But let us not lose sight of the fact that although we are not in trouble – after all we do not have to borrow, and we owe no money, West Lindsey still must bear a serious reduction in the grant we are allocated from the govt.  Last year we received a formula grant, as it is called, of £8.2 million, together with council tax of £5.7 million.  This year the Formula grant equals our last year's tax, 5.7m,  a reduction of 24.7%!  Also, we must bear in mind that this whole system of FG will be replaced in 2013 with a somewhat new one based upon the localisation of business rate income, but more about that later.

The grant last year, based  on the equivalent of a 2.5% increase in band D tax, was conditional on our not raising council tax.  This year, we are receiving supplementary funding to compensate for not raising taxes – in our case 144,000, and this will continue through 2015.

Another important amount which is worth mentioning is the New Homes Bonus Grant. This is money that will be used to support housing activities, mostly in terms of empty homes, affordable or social housing, and disabled facilities. In 2011 our rate was 462k. And our allocation for the coming financial year is 800k.  But the government has not yet clarified what will happen after that.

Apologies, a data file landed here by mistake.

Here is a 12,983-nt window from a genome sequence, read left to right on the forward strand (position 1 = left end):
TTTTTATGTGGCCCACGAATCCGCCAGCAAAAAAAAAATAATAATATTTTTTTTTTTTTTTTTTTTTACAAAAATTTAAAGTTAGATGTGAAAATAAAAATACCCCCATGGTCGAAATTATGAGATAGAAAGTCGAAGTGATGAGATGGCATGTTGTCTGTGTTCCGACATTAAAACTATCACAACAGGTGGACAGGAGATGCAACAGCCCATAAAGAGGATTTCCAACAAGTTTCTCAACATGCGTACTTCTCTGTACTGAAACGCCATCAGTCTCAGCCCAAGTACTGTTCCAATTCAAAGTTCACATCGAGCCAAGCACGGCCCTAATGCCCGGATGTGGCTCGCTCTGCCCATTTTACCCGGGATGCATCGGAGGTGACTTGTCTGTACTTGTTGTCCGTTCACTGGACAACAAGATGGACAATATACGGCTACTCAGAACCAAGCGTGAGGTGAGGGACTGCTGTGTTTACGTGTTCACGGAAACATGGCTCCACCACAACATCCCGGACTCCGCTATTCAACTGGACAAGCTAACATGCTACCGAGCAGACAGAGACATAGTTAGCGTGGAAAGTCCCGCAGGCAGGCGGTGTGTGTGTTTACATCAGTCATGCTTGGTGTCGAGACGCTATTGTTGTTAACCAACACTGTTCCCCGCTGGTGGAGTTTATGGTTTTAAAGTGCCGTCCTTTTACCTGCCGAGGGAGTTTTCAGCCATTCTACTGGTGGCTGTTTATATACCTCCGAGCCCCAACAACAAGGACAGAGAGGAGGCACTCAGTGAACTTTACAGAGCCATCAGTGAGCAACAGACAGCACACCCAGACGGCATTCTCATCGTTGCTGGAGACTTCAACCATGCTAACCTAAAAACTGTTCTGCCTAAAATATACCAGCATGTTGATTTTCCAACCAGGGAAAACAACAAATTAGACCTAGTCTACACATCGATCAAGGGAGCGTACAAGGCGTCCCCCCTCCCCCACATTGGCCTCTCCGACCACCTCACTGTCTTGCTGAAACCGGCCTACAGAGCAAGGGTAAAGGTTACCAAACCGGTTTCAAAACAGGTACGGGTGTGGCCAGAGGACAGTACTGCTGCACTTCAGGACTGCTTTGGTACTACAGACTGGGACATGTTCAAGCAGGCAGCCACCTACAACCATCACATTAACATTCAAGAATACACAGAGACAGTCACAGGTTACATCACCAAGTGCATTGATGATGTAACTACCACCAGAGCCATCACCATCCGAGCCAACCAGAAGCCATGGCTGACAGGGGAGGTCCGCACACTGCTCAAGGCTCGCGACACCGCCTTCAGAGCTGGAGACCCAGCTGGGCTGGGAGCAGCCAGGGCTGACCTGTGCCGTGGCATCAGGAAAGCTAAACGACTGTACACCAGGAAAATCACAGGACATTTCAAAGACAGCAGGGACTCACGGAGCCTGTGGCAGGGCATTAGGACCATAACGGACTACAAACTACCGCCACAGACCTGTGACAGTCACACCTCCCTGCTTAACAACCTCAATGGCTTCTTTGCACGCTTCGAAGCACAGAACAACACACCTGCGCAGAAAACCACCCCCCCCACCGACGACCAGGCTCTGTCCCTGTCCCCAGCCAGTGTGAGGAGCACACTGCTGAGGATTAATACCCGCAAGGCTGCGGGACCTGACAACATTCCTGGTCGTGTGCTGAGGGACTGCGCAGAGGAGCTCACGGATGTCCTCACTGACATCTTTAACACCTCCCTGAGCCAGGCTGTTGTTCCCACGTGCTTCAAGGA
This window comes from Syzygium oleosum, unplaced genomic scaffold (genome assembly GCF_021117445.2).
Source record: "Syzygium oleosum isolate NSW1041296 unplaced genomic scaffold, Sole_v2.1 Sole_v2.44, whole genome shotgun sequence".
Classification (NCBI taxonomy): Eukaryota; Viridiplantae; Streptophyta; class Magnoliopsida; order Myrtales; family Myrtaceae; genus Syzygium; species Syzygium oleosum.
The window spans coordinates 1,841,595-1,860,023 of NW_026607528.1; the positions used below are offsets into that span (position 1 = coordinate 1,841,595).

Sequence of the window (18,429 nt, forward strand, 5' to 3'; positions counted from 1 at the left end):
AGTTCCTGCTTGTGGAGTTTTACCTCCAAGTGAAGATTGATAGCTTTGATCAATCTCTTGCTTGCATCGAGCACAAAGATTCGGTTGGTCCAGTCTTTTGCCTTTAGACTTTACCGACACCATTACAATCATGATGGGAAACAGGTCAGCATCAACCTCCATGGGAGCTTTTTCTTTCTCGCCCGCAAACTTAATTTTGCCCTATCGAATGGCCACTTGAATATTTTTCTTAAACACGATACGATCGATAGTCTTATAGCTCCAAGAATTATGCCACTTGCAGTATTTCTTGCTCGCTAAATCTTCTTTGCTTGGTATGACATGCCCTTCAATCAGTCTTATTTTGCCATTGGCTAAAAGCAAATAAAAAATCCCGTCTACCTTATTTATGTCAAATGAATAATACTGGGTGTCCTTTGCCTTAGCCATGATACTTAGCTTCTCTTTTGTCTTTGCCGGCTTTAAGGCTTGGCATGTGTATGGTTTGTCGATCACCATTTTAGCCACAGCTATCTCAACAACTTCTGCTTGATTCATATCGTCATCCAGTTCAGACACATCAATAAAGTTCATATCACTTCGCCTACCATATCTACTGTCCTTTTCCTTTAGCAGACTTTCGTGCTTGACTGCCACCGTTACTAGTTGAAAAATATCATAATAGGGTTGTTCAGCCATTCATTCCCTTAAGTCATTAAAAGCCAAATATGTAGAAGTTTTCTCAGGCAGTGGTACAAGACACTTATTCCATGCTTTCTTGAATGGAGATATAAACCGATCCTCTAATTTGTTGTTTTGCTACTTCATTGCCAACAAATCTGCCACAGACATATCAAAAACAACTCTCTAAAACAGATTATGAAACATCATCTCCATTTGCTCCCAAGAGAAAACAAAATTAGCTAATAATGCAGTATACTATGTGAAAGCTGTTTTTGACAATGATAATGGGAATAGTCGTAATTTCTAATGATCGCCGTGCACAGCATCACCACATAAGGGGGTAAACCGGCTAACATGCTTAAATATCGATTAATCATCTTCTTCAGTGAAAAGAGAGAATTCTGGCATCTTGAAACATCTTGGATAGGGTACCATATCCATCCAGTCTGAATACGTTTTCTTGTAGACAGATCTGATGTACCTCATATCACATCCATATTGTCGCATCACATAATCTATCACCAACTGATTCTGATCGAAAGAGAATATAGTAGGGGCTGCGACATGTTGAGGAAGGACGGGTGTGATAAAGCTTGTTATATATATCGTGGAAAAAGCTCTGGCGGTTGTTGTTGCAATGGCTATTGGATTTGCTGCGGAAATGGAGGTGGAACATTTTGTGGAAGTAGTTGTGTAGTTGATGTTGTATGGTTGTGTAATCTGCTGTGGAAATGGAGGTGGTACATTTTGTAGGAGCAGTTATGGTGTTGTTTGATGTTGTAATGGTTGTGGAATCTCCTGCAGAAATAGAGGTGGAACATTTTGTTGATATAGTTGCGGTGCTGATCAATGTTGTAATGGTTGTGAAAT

As I said, the council is debt free and we have not structured any borrowing plans in to the present budget. But having said that, I would urge members not to reject out of hand the possibility of such a course in the future because it could be a valid income generator provided it is rigorously controlled by prudential indicators that we ourselves would set. After all, that is how businesses work, although of course we are a local authority and have specified restrictions on what we do with taxpayers' money.

To further explain to our colleagues around the UK just how we are managing to stay so financially healthy, I can now tell you firmly and forthrightly that we have made no redundancies, and can foresee none in the immediate future.

This means we have to be constantly vigilant to identify and carry out cost savings. Therefore we have set a target of £1million in combined savings and extra income.  I do not intend to try your patience with a line by line itemisation of these measures.  But some of the highlights include our new paperless ways of working 75k,as we crawl more and more into the boons of modern technology; suspending the winter waste collection 185k; new ways of operating Trinity Arts, 34k.